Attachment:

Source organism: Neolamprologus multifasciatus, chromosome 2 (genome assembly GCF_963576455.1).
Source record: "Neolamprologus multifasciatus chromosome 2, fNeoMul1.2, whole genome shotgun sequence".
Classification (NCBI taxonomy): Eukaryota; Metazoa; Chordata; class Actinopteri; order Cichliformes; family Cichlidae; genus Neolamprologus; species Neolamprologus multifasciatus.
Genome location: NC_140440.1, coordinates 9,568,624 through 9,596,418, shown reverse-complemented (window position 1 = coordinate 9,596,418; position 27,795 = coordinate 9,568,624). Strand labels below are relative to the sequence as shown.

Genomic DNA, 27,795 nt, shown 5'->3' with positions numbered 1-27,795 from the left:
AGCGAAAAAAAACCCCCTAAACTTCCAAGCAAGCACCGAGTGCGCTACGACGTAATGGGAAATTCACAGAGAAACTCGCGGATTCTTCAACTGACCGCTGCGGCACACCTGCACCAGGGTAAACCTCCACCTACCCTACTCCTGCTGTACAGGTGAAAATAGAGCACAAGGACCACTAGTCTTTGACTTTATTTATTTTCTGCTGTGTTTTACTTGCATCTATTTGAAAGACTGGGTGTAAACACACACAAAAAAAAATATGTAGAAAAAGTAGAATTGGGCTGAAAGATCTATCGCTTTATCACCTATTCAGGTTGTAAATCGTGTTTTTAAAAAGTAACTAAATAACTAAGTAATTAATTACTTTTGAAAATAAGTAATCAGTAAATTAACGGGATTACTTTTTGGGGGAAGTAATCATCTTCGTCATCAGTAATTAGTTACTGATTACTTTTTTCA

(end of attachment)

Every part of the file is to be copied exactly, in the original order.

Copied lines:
Source organism: Neolamprologus multifasciatus, chromosome 2 (genome assembly GCF_963576455.1).
Source record: "Neolamprologus multifasciatus chromosome 2, fNeoMul1.2, whole genome shotgun sequence".
Classification (NCBI taxonomy): Eukaryota; Metazoa; Chordata; class Actinopteri; order Cichliformes; family Cichlidae; genus Neolamprologus; species Neolamprologus multifasciatus.
Genome location: NC_140440.1, coordinates 9,568,624 through 9,596,418, shown reverse-complemented (window position 1 = coordinate 9,596,418; position 27,795 = coordinate 9,568,624). Strand labels below are relative to the sequence as shown.

Genomic DNA, 27,795 nt, shown 5'->3' with positions numbered 1-27,795 from the left:
AGCGAAAAAAAACCCCCTAAACTTCCAAGCAAGCACCGAGTGCGCTACGACGTAATGGGAAATTCACAGAGAAACTCGCGGATTCTTCAACTGACCGCTGCGGCACACCTGCACCAGGGTAAACCTCCACCTACCCTACTCCTGCTGTACAGGTGAAAATAGAGCACAAGGACCACTAGTCTTTGACTTTATTTATTTTCTGCTGTGTTTTACTTGCATCTATTTGAAAGACTGGGTGTAAACACACACAAAAAAAAATATGTAGAAAAAGTAGAATTGGGCTGAAAGATCTATCGCTTTATCACCTATTCAGGTTGTAAATCGTGTTTTTAAAAAGTAACTAAATAACTAAGTAATTAATTACTTTTGAAAATAAGTAATCAGTAAATTAACGGGATTACTTTTTGGGGGAAGTAATCATCTTCGTCATCAGTAATTAGTTACTGATTACTTTTTTCA